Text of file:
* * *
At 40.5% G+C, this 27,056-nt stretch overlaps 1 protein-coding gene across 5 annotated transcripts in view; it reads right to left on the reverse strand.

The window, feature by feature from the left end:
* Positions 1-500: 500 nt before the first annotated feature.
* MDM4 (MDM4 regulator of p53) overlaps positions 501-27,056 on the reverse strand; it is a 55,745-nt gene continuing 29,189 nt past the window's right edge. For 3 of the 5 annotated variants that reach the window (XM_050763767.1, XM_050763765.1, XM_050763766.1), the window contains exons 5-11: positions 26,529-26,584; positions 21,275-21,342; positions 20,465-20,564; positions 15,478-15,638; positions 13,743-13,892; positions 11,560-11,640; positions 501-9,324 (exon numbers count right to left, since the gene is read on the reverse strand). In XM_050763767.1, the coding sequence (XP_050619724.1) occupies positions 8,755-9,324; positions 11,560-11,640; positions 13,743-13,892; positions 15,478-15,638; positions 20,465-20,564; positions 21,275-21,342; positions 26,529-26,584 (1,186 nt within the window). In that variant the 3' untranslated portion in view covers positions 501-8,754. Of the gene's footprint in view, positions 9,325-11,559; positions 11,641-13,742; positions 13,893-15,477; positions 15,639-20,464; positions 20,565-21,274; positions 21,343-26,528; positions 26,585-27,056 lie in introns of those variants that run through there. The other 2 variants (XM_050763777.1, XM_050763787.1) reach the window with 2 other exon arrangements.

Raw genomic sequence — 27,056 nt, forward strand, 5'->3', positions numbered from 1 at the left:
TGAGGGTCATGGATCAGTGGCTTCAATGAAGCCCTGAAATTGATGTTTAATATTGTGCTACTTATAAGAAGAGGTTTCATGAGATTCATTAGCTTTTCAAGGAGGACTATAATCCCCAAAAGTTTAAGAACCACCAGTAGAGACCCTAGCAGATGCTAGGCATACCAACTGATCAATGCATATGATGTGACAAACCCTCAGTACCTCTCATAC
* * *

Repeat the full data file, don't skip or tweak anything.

At 40.5% G+C, this 27,056-nt stretch overlaps 1 protein-coding gene across 5 annotated transcripts in view; it reads right to left on the reverse strand.

The window, feature by feature from the left end:
* Positions 1-500: 500 nt before the first annotated feature.
* MDM4 (MDM4 regulator of p53) overlaps positions 501-27,056 on the reverse strand; it is a 55,745-nt gene continuing 29,189 nt past the window's right edge. For 3 of the 5 annotated variants that reach the window (XM_050763767.1, XM_050763765.1, XM_050763766.1), the window contains exons 5-11: positions 26,529-26,584; positions 21,275-21,342; positions 20,465-20,564; positions 15,478-15,638; positions 13,743-13,892; positions 11,560-11,640; positions 501-9,324 (exon numbers count right to left, since the gene is read on the reverse strand). In XM_050763767.1, the coding sequence (XP_050619724.1) occupies positions 8,755-9,324; positions 11,560-11,640; positions 13,743-13,892; positions 15,478-15,638; positions 20,465-20,564; positions 21,275-21,342; positions 26,529-26,584 (1,186 nt within the window). In that variant the 3' untranslated portion in view covers positions 501-8,754. Of the gene's footprint in view, positions 9,325-11,559; positions 11,641-13,742; positions 13,893-15,477; positions 15,639-20,464; positions 20,565-21,274; positions 21,343-26,528; positions 26,585-27,056 lie in introns of those variants that run through there. The other 2 variants (XM_050763777.1, XM_050763787.1) reach the window with 2 other exon arrangements.

Raw genomic sequence — 27,056 nt, forward strand, 5'->3', positions numbered from 1 at the left:
TGAGGGTCATGGATCAGTGGCTTCAATGAAGCCCTGAAATTGATGTTTAATATTGTGCTACTTATAAGAAGAGGTTTCATGAGATTCATTAGCTTTTCAAGGAGGACTATAATCCCCAAAAGTTTAAGAACCACCAGTAGAGACCCTAGCAGATGCTAGGCATACCAACTGATCAATGCATATGATGTGACAAACCCTCAGTACCTCTCATAC